Christian Craig 2019 Washougal AMA national motocross -5776

Rider: Christian Craig
Photographer: Daryl Ecklund
Location: Washougal National
Lens: Fixed f/4 300mm
F Stop: f/6.3
ISO: 800
Shutter speed: 1/1600


cr125We didn’t receive any details on this Honda CR125, but it looks look a 1990 replica RC125. 


EDITORS NOTE: Please keep those submissions coming. If you would like your bike to be featured in the “Two-Stroke Spotlight,” please email me at [email protected]. All I ask is that you give a breakdown of your bike and a detailed description of the build. Please also send a few photos of your steed. By submitting your bike for the “Two-Stroke Spotlight,” you agree to release all ownership rights to the images and copy to MXA. Please don’t email me spam or try selling me Taylor Swift concert tickets or email me spam. I already celebrate T-Swizzle’s entire collective, and there will be “bad blood” if you send me junk mail. See what I did there? Happy submitting your smoker.


Alessi ChiodiName the rider and year. Answer at bottom of page.



Every motorcycle racer wants a measurement that explains how powerful his bike is. Horsepower is an easy reference number that everyone can relate to. Perhaps in the future, scientists will come up with a more precise measurement of how fast a motorcycle engine is, but whether they choose kilowatts, cheval-vapeur or joules, it won’t matter if you can’t get the public to go along. Horsepower has a long tradition, and it will not go gentle into that good night. People won’t want to change from 50 horsepower to 37,285 watts.

We mention watts because horsepower as a measure of power was coined by James Watts, who wanted to market his industrial steam engines to replace horses in 1782. Watts determined that a horse could turn a standard 12-foot radius grain mill wheel 144 times in an hour (or 2.4 times per minute). He then extrapolated a horse’s effort to the performance of his steam engine to be able to rate it by “horse power.”

The ultimate calculation was that 1 horsepower was equal to 550 foot-pounds per second (or, in simpler terms, that a horse could raise 550 pounds of weight 1 foot in one second). These numbers could be converted easily to other units of measurement. Thus, one horsepower also equals 33,000 foot-pounds per second, 745 watts, 0.645 kilowatts or 745 joule per second.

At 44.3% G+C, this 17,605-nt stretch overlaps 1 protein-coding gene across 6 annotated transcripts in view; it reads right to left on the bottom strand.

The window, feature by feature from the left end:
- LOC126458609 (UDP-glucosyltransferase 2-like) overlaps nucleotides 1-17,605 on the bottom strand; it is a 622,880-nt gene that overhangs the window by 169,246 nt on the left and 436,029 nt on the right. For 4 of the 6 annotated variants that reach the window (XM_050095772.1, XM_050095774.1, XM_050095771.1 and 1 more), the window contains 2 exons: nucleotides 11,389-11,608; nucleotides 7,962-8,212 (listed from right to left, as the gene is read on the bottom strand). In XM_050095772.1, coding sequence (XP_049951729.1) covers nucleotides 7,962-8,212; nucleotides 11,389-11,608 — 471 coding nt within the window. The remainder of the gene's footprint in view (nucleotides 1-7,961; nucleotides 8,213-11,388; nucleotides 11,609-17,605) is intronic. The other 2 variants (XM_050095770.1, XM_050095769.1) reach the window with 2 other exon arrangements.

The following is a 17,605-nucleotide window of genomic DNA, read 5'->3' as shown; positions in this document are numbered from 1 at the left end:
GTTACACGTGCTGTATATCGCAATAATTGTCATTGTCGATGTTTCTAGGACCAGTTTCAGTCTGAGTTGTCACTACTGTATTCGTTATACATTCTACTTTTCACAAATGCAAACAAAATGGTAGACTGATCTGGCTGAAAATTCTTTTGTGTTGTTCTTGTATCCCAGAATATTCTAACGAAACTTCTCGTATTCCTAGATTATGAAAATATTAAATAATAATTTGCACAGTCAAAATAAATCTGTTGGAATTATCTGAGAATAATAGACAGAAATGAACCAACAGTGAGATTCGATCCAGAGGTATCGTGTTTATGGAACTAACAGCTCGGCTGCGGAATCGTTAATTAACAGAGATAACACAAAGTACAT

2019 ktm 250sxf dyno Schnike

The point isn’t about what unit of power we use but whether that unit can be used in science and industry as a reliable measurement of how powerful a machine is. It is a given that 1 horsepower equals 550 foot-pounds per second. The importance of the “per second” part of the equation is that it changes horsepower from a measurement to a calculation. The time factor means that you don’t actually measure horsepower, you measure the force exerted over a distance during the duration of a given time. The resulting number is called horsepower, but the force that is being measured is torque.

How do you apply all of this? Motorcycle tuners use a dynamometer to determine the power an engine produces. They do this by applying a load to the engine output shaft by means of a water brake, a generator, an eddy-current absorber or any other controllable device capable of absorbing power. The dynamometer control system causes the absorber to exactly match the amount of torque the engine is producing at that instant, then measures that torque and the rpm of the engine shaft. From those two measurements, it calculates observed power. What the dynamometer is really doing, however, is measuring the torque output of the engine. In a vehicle, torque is measured at various engine speeds, or revolutions per minute (rpm). These two numbers are fed into a formula—torque times rpm divided by 5252—to arrive at horsepower.

What is more important, torque or horsepower? Most motorcycle companies advertise the horsepower and torque that their engines produce. It seems, as usual, the bigger the numbers, the better. Torque is the base number for work, and horsepower is the rate of doing more work. Thus, one can’t exist, or even have meaning, without the other.


MIKE KIEDROWSKI'S 1995 FACTORY KX250Mike and his Factory 1995 KX250.

MIKE KIEDROWSKI'S 1995 FACTORY KX250Mike racing his Factory KX250. 


MXA has been testing and riding this 2020 GasGas TXT 250 for the last six months. Why? Because it is fun!

Hey Motocross Action readers! Test rider Josh Fout here with a little something off the MXA beaten path.  With the excitement of new bikes and all-new GasGas MX and off-road line up, we decided to try something different. We took the 2020 GasGas TXT 250 to the rocks of Johnson Valley and tried our hand in trials.

Plonkers Trials club and SoCal Trials puts on the Hannonball run event twice a year in Cougar Buttes. I arrived Saturday to get some time on the bike with the Plonkers Adventure Ride. The Adventure Ride was a National Trials loop in the 90s and is for no slouch. This was a perfect ride for me to get a feel of the soft suspended, missing seat, and awkward ergos of the trials bike. With some tips from 10-time National Trials Champion Geoff Aaron and local winning pro Brad Hannon I felt ready to go.